Freedom to Operate: Three Mistakes Many Camps Make That Impact their Religious Freedom


Alliance Defending Freedom

Christian camps are places where childhood memories are made, adult respite is found, and lifelong spiritual commitments develop.

When believers get together outside of everyday activities, they can grow in relationship with one another. Camps also provide a sacred space where the busyness of life can be exchanged for quiet moments with God.

When Christian camps operate according to biblical beliefs, they can serve as powerful tools of ministry to the body of Christ and beyond. That's why religious freedom is so important to your camp.

Religious freedom means the freedom to minister and serve the people Christ calls you to serve. But that's getting harder to do amidst a culture so opposed to God's Truth and the Gospel. Alliance Defending Freedom (ADF) is here to help you navigate this challenging legal landscape so that you can get back to what matters most: serving others and spreading the Gospel.

Below are three mistakes that camps make that impact their religious freedom.

1. They open their camps to businesses and other secular organizations

While opening your camp to businesses and secular organizations may help cover costs, these engagements could place your camp’s religious freedom at risk.

Courts are more likely to view these uses as predominately profit-making activity—and not part of the religious ministry of the camp. Camps that operate in this manner may be considered less like religious organizations and more like businesses themselves. If this were to happen, your camp could become subject to public accommodation laws and other regulations, ultimately jeopardizing religious freedom protections.

For example, public accommodation laws are being used by activists to target religious ministries. If your camp were to be viewed as engaging in public accommodations, you could lose discretion about which groups to host, which messages to promote, or how to enforce your beliefs and rules of conduct. This could mean that your camp could be required to host events, groups, and ceremonies that conflict with your sincerely held beliefs or even create facility accommodations in bathrooms, locker rooms, or sleeping arrangements against your good faith objections.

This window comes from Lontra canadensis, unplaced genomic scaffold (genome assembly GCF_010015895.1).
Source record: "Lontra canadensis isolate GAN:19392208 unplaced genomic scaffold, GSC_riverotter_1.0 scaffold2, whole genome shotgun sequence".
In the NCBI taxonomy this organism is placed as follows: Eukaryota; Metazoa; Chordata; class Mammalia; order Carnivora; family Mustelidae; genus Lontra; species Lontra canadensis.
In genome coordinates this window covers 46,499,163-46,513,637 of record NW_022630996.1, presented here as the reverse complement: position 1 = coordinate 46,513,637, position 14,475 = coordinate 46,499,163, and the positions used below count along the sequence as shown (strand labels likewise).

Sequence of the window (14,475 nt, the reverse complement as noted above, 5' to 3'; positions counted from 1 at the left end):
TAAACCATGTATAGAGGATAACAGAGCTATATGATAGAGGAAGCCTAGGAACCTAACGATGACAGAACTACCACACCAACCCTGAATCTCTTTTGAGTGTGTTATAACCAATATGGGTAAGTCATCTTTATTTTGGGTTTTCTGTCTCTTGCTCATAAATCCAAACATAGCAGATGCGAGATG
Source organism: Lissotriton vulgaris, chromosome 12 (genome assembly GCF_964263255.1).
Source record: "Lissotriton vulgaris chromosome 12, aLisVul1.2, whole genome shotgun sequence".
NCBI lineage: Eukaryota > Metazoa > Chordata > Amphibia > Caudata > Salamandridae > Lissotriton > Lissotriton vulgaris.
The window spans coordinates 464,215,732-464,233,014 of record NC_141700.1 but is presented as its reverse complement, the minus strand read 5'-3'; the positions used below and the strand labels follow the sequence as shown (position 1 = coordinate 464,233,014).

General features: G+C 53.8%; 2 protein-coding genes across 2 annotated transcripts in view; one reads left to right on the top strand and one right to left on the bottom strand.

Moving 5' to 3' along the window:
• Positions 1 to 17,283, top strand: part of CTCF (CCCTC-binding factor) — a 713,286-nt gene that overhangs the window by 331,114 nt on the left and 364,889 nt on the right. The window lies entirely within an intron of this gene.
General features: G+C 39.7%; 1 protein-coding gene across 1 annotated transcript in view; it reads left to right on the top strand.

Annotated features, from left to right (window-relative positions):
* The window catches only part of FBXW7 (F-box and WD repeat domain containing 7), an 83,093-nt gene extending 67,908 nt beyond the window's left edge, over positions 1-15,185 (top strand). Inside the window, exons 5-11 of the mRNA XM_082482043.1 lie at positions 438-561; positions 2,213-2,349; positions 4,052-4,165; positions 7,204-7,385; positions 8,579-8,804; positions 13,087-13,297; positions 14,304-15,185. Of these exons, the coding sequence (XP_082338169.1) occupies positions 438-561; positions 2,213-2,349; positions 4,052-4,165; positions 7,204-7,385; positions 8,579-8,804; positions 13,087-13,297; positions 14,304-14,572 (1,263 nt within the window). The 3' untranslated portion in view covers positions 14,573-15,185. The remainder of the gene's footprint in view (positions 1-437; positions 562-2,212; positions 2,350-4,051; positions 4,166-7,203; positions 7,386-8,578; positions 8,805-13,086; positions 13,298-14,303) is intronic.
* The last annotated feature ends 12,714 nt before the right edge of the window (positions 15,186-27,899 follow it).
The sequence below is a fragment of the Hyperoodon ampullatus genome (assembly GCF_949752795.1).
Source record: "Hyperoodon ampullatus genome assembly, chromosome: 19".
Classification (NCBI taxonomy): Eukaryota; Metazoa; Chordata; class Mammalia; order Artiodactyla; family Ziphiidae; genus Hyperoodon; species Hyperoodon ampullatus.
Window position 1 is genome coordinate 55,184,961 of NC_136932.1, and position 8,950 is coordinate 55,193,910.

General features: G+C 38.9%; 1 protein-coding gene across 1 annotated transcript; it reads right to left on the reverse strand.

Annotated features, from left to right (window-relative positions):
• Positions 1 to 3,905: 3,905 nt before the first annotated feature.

2. They don't understand their religious hiring preference rights

For every employment position, all Christian camps should have the freedom to hire only people of the same faith. A camp can be selective and choose only to hire "coreligionists," which means individuals who agree with its beliefs and live them out.

This coreligionist principle is found in Title VII of the Civil Rights Act of 1964. In section 701 of the Act, Congress states that preferential treatment based on race, color, religion, sex, and national origin is illegal. However, Congress realized how little sense it made to force religious organizations to hire staff members who don't hold the same religious views and beliefs. So, in section 702, Congress exempted religious organizations from the religious nondiscrimination requirement. In short, religious organizations can prefer coreligionists in employment matters.

3. They don't require their employees to sign a code of conduct

Christian camps should adopt a code of Christian conduct grounded in a statement of faith, which establishes behavioral expectations for employees. And every employee should be required to sign the code of conduct annually.

Your code of conduct should address a variety of behaviors pertinent to your camp's particular context. While the level of detail and specific types of conduct addressed will vary from camp to camp, here are some areas we encourage all camps to address clearly:

  • Wearing unprofessional or inappropriate styles of dress (including dressing in such a way as to willfully reject one's sex assigned at birth (Genesis. 1:27)).
  • Use of drugs/alcohol on camp property
  • Deliberate damage or destruction of any camp property or the property of any camp community member.
  • Engaging in sexual acts and/or relationships outside the confines of biblical marriage between one man and one woman.

The above list is not exhaustive, and we encourage you to consult with an attorney to tailor your code of conduct to your camp's unique context.

We're Here to Help

The mistakes mentioned in the blog are preventable. And preventing pitfalls is even easier when you have an ally by your side. That's where the ADF Church & Ministry Alliance comes in. We exist to provide legal counsel and resources to ensure that churches and ministries are free to operate, teach, and serve, consistent with God's call.

Click here to learn more about how membership would help your camp.

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